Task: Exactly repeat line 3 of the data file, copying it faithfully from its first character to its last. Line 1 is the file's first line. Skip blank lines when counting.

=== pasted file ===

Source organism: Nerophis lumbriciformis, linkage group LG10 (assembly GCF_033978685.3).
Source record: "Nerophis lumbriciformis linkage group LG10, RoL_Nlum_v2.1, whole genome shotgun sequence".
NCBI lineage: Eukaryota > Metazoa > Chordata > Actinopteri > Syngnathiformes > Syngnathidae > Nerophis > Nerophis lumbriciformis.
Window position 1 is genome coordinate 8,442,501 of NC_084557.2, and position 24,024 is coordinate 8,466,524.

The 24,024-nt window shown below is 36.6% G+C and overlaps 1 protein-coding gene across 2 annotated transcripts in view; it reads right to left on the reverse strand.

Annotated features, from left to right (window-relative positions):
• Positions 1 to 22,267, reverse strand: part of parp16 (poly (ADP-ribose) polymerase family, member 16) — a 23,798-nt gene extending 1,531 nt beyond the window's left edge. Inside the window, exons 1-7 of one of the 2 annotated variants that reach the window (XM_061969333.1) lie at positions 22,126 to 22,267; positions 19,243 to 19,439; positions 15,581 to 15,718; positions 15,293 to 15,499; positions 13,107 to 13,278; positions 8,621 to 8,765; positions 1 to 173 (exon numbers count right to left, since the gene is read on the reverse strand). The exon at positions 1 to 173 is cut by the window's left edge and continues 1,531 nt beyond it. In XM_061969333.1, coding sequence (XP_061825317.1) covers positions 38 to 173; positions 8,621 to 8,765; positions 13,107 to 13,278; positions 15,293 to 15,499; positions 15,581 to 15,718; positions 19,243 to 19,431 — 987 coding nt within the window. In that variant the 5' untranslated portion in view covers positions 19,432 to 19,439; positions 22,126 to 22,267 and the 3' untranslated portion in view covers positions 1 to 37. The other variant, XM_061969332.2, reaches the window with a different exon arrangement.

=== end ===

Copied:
NCBI lineage: Eukaryota > Metazoa > Chordata > Actinopteri > Syngnathiformes > Syngnathidae > Nerophis > Nerophis lumbriciformis.